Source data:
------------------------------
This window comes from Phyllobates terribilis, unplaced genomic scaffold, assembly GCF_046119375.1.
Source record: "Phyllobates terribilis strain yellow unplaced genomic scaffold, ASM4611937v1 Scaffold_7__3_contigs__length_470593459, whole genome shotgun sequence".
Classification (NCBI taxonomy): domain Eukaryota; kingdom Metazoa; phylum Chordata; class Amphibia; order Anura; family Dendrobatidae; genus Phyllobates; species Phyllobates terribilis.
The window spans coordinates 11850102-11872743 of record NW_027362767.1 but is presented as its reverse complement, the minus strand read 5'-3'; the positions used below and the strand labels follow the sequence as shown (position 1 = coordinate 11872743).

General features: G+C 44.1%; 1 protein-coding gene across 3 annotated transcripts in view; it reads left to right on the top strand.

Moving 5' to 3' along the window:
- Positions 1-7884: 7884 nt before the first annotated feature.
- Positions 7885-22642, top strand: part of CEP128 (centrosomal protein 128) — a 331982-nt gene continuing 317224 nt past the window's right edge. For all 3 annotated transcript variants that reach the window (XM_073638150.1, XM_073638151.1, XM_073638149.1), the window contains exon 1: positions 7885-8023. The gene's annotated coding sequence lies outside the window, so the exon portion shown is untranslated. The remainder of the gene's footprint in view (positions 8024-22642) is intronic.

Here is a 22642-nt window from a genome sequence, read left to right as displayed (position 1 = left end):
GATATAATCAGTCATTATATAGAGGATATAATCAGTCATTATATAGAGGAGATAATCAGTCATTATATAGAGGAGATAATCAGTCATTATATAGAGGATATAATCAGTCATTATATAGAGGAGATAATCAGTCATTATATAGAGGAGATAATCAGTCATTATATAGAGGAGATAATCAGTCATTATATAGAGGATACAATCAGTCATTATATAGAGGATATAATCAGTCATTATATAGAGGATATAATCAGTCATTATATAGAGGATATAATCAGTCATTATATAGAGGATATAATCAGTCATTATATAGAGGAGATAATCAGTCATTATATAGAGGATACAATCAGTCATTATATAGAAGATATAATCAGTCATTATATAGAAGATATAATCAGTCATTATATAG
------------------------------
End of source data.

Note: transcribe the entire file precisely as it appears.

This window comes from Phyllobates terribilis, unplaced genomic scaffold, assembly GCF_046119375.1.
Source record: "Phyllobates terribilis strain yellow unplaced genomic scaffold, ASM4611937v1 Scaffold_7__3_contigs__length_470593459, whole genome shotgun sequence".
Classification (NCBI taxonomy): domain Eukaryota; kingdom Metazoa; phylum Chordata; class Amphibia; order Anura; family Dendrobatidae; genus Phyllobates; species Phyllobates terribilis.
The window spans coordinates 11850102-11872743 of record NW_027362767.1 but is presented as its reverse complement, the minus strand read 5'-3'; the positions used below and the strand labels follow the sequence as shown (position 1 = coordinate 11872743).

General features: G+C 44.1%; 1 protein-coding gene across 3 annotated transcripts in view; it reads left to right on the top strand.

Moving 5' to 3' along the window:
- Positions 1-7884: 7884 nt before the first annotated feature.
- Positions 7885-22642, top strand: part of CEP128 (centrosomal protein 128) — a 331982-nt gene continuing 317224 nt past the window's right edge. For all 3 annotated transcript variants that reach the window (XM_073638150.1, XM_073638151.1, XM_073638149.1), the window contains exon 1: positions 7885-8023. The gene's annotated coding sequence lies outside the window, so the exon portion shown is untranslated. The remainder of the gene's footprint in view (positions 8024-22642) is intronic.

Here is a 22642-nt window from a genome sequence, read left to right as displayed (position 1 = left end):
GATATAATCAGTCATTATATAGAGGATATAATCAGTCATTATATAGAGGAGATAATCAGTCATTATATAGAGGAGATAATCAGTCATTATATAGAGGATATAATCAGTCATTATATAGAGGAGATAATCAGTCATTATATAGAGGAGATAATCAGTCATTATATAGAGGAGATAATCAGTCATTATATAGAGGATACAATCAGTCATTATATAGAGGATATAATCAGTCATTATATAGAGGATATAATCAGTCATTATATAGAGGATATAATCAGTCATTATATAGAGGATATAATCAGTCATTATATAGAGGAGATAATCAGTCATTATATAGAGGATACAATCAGTCATTATATAGAAGATATAATCAGTCATTATATAGAAGATATAATCAGTCATTATATAG